The Orange County Fair, you see, has been going on for the last month or so. I was foolish enough to allow myself to be voluntold I was going to do the scheduling of shifts at the Orange County Beekeepers Association (not to be confused with rival club the Beekeepers Association of Orange County) booth at the fair. We have a nice little booth with lots of posters with interesting information about bees, an observation hive (think ant farm but with bees) and a "beeosk" -- a kiosk covered in bee posters (:
Anyway two people needed to be working it at all times from noon till 11pm Wednesday through Friday, and 10am to 11pm Sat and Sun, for a total of 112 shifts. Now consider that we had only 29 people on the club mailing list, and the overwhelming majority of those avoided working any shifts ... so probably less than half a dozen of us ended up working all of them, the club officers and I (3 of us, minus the good-for-nothing treasurer, don't get me started on him) probably worked half those ourselves. And even with them...
Most club members are retired so it was easy to fill the noon to 5:30 shift, but the evening shifts almost all had to be filled by myself or the officers. So many a day I'd work my normal workday of 7am to 3pm, then barely have time to turnaround and be at the fair 5:30 to 11 (and between getting back to my car and driving home it would be midnight by the time I got home) .. and then repeat the next day. ):
Hence me not posting as much this last month ;) :P
It's very enjoyable to be talking to people who have a lot of intelligent questions about bees and are clearly interested in what you're saying, and there were definitely people like that ... but most people anything you say is clearly going right over their head and you know they're about to walk out and say "the bumblebees were cool!" or something. And then there were all the dumb questions...
FREQUENTLY ASKED (DUMB) QUESTIONS ABOUT BEES:
"How do they make honey if they're stuck in there?"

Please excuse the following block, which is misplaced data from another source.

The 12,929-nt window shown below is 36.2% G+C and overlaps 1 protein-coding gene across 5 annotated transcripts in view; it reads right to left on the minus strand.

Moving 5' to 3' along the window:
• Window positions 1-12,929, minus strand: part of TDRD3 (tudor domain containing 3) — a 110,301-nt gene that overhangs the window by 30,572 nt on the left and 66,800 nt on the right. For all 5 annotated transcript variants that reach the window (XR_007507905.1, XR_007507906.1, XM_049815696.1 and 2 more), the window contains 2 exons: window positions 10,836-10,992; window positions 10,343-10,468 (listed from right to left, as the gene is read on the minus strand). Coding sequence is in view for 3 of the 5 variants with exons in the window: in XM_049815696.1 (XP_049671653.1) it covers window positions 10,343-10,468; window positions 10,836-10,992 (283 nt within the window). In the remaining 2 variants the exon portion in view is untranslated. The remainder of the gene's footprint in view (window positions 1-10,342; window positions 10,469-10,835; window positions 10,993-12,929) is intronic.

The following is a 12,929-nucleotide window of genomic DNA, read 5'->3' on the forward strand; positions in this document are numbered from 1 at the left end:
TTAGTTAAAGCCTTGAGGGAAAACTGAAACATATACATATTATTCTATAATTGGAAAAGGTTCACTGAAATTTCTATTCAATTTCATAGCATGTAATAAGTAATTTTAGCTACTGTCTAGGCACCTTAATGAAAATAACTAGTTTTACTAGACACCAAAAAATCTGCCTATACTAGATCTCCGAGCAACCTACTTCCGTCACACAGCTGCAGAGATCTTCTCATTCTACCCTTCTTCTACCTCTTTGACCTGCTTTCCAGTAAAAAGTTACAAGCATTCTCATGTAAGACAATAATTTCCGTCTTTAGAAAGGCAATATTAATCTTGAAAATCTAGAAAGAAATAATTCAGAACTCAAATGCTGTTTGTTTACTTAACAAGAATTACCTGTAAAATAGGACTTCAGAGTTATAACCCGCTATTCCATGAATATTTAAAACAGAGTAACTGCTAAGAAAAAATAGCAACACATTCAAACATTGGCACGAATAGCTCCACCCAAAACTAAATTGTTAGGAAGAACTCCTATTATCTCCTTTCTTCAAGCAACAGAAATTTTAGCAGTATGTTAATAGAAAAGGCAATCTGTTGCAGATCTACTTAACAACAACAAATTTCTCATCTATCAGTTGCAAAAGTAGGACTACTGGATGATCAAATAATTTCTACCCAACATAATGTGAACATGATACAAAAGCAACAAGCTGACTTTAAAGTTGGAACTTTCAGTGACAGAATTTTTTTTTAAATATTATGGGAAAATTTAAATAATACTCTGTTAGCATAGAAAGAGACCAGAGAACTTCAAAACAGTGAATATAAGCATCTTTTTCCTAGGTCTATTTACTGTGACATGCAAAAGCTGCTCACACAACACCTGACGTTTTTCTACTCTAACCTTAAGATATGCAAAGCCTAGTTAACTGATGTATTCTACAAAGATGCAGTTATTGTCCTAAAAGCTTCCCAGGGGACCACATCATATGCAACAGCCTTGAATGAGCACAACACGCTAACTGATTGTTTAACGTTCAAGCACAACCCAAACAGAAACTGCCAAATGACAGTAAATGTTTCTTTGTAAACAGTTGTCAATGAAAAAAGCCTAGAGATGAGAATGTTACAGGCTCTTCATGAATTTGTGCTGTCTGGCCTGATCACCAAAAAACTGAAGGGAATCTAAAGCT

"They come and go through that tube out the back of the tent"
"They don't all just leave?!"
"Why would they? That's their home"
"So their job is to make honey?"
"So their job is to serve the queen right?"
It's silly that people think that bees should have a "job" or "purpose." Their purpose is the same as all other organisms: to live and survive; to reproduce. They produce honey to store up food, and the queen lays the eggs, and when they have enough bees and honey stored up the hive reproduces by sending out a swarm to establish a new hive. The worker bees do all the work but that's not the same as "serving the queen" ... people seem to forget that only humans have this peculiar sense of "ownership."
"So they're all guys except for the queen right?"
I really really want to hunt down Jerry Seinfeld and slap him for this one. His "bee movie," which represented itself to actually be informative about bees actually got one of the most basic things totally wrong. Bee populations are 99.999% female!! (there'll maybe be a dozen to up to a few dozen male drones in a colony of 60,000)
"Honey is bee vomit isn't it? That's so gross!"
Yes bees make honey by injesting pollen and nectar and regurgitating it as honey, BUT it doesn't go in their stomach but a special "honey stomach" or "honey gizzard," and thus does not come in contact with gastric juices or partially digested food (which would be honey anyway) or anything else we associate with vomit. There are no germs or bacteria in honey which could be harmful to an adult human (honey should not be given to babies less than one year of age though as certain spores that can effect them can exist in honey) or cooties ... so it really has nothing in common with vomit thank you very much. Now go drink milk and leave me alone.
"So the bees are disappearing right?"
Yes and no. Colony Collapse Disorder has led to an average of 30% of hives in America being lost over winter, and specifically the bees seem to "disappear" (dead bees not present), but a bee population can more than double in spring, more than making up for the loss and a recent survey showed there were in fact more hives now in operation than before this "disappearance." I think it all stems from a misunderstanding of the word "disappearing."
"But I'm always finding dead bees in front of my house!" (usually said in a "no you're a crackpot, I know they ARE disappearing!" way)
You know what you need in order to regularly find dead bees in front of your house? A steady supply of live bees. In an average colony 1200 bees are born every day. That means 1200 are dying every day 47.7 days later.
And besides, dead bees aren't disappeared bees, genius.
"You know Albert Einstein said if bees disappeared all humans would be gone within three years"
Fact: honeybees aren't native to the Americas
Fact: people lived in the Americas before Europeans brought what the indians called "white man's flies"
So you can suck it Eistein. Though agriculture would produce a lot less (other things pollinate, but can't be cultivated en masse like bees can, or you can do what China does since they accidentally killed all their bees with pesticides and pollinate by hand -- good for employment but surely drives the price way up)
And about a million questions about the queen.
The only questions that really stumped me is little kids kept asking me where they came from .. do I have to explain "the birds and the bees" to these kids?? I tried making an analogy to a farm but they looked unimpressed. I should have sent them over to ask the people manning the nearby piglet pen.
Obligatory Non-LJ-Cut-ed Picture
Photoessay: The Fair (conclusion: it's about giant hot dogs)